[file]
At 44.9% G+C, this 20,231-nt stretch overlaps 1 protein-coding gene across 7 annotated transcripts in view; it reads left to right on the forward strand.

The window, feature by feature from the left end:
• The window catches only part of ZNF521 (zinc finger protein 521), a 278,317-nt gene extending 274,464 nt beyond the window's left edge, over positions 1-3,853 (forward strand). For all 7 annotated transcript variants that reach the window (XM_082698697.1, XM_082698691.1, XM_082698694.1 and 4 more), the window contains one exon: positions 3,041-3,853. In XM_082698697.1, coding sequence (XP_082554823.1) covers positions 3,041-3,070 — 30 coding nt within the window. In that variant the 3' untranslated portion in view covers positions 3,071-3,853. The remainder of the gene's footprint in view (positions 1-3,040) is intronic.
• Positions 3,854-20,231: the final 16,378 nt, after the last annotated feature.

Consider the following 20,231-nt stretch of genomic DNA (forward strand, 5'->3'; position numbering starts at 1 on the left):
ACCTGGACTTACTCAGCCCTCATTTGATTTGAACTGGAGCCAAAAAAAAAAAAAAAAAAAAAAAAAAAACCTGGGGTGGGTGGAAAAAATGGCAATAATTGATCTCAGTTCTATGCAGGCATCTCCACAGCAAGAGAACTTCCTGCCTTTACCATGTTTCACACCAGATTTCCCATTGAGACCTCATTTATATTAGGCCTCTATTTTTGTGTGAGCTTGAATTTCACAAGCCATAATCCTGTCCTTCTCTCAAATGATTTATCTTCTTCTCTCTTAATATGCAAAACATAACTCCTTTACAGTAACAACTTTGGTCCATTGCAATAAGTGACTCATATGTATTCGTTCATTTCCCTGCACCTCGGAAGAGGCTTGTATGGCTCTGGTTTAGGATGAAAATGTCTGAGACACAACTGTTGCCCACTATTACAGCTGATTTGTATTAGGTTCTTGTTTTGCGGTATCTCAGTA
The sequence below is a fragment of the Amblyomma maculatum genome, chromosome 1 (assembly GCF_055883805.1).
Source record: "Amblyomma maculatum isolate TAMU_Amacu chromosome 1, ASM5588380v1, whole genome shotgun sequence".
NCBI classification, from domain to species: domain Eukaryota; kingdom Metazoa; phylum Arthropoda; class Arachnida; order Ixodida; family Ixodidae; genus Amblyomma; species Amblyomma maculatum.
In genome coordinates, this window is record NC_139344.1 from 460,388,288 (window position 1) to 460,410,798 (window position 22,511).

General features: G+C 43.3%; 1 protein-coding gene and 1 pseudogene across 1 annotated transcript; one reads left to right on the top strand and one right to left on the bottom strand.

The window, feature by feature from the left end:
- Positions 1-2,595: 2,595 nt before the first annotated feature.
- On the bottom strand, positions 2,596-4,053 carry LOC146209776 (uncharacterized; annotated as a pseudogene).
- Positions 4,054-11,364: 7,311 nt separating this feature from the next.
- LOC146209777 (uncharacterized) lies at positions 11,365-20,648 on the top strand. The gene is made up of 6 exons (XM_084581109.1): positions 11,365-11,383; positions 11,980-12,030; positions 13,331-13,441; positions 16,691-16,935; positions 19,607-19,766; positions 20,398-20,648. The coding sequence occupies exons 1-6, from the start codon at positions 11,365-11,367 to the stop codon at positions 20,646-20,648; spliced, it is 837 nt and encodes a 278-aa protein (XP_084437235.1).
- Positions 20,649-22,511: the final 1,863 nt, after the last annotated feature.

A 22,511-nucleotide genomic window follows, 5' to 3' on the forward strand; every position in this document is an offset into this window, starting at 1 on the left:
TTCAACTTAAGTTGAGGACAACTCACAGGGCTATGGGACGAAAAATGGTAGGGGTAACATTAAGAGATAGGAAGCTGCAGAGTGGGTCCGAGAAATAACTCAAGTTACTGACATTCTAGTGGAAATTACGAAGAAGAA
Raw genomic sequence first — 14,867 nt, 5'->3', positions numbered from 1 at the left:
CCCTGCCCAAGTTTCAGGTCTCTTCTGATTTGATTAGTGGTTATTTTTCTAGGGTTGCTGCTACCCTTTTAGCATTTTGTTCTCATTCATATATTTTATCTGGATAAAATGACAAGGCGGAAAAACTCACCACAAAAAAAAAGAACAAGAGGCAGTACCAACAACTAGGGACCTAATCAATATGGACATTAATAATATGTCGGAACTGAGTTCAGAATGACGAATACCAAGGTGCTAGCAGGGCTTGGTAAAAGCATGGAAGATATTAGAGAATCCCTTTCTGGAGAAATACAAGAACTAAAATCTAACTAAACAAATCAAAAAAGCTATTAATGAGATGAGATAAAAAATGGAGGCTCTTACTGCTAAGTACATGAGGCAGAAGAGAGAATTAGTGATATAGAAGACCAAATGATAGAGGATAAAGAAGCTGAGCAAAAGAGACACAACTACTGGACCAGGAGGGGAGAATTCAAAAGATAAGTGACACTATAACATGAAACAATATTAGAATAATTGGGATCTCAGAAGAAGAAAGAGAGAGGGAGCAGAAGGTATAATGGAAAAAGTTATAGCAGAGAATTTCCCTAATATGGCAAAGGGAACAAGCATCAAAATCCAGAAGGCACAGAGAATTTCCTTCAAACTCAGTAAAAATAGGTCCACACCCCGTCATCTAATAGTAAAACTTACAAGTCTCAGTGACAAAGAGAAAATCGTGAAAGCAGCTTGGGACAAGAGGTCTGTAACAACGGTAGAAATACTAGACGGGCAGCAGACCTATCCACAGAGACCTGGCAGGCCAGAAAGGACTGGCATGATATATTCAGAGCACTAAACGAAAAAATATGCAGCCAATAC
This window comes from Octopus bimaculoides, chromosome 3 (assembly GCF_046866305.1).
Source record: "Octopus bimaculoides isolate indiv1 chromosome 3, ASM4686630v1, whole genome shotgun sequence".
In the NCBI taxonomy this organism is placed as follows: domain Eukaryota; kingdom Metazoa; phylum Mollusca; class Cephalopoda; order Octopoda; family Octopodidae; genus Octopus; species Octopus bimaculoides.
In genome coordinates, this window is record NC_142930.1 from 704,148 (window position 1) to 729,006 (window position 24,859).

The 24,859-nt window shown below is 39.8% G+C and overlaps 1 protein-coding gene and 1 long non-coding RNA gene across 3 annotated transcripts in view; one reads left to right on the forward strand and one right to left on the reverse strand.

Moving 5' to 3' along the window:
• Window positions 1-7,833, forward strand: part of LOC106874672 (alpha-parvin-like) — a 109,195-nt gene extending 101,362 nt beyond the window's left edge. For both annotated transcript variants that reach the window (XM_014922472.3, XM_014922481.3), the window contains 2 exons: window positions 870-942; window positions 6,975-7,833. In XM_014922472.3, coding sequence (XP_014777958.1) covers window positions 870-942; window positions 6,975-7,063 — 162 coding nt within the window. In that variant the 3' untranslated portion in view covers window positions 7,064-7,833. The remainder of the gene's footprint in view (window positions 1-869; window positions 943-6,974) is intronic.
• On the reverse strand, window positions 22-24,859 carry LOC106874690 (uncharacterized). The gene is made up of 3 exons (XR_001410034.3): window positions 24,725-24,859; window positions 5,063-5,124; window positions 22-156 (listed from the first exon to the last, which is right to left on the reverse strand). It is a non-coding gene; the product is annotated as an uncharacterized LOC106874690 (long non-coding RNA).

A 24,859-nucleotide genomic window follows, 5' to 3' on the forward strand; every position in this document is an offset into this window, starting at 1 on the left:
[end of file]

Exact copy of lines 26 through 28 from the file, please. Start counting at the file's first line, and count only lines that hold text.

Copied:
The 24,859-nt window shown below is 39.8% G+C and overlaps 1 protein-coding gene and 1 long non-coding RNA gene across 3 annotated transcripts in view; one reads left to right on the forward strand and one right to left on the reverse strand.

Moving 5' to 3' along the window:
• Window positions 1-7,833, forward strand: part of LOC106874672 (alpha-parvin-like) — a 109,195-nt gene extending 101,362 nt beyond the window's left edge. For both annotated transcript variants that reach the window (XM_014922472.3, XM_014922481.3), the window contains 2 exons: window positions 870-942; window positions 6,975-7,833. In XM_014922472.3, coding sequence (XP_014777958.1) covers window positions 870-942; window positions 6,975-7,063 — 162 coding nt within the window. In that variant the 3' untranslated portion in view covers window positions 7,064-7,833. The remainder of the gene's footprint in view (window positions 1-869; window positions 943-6,974) is intronic.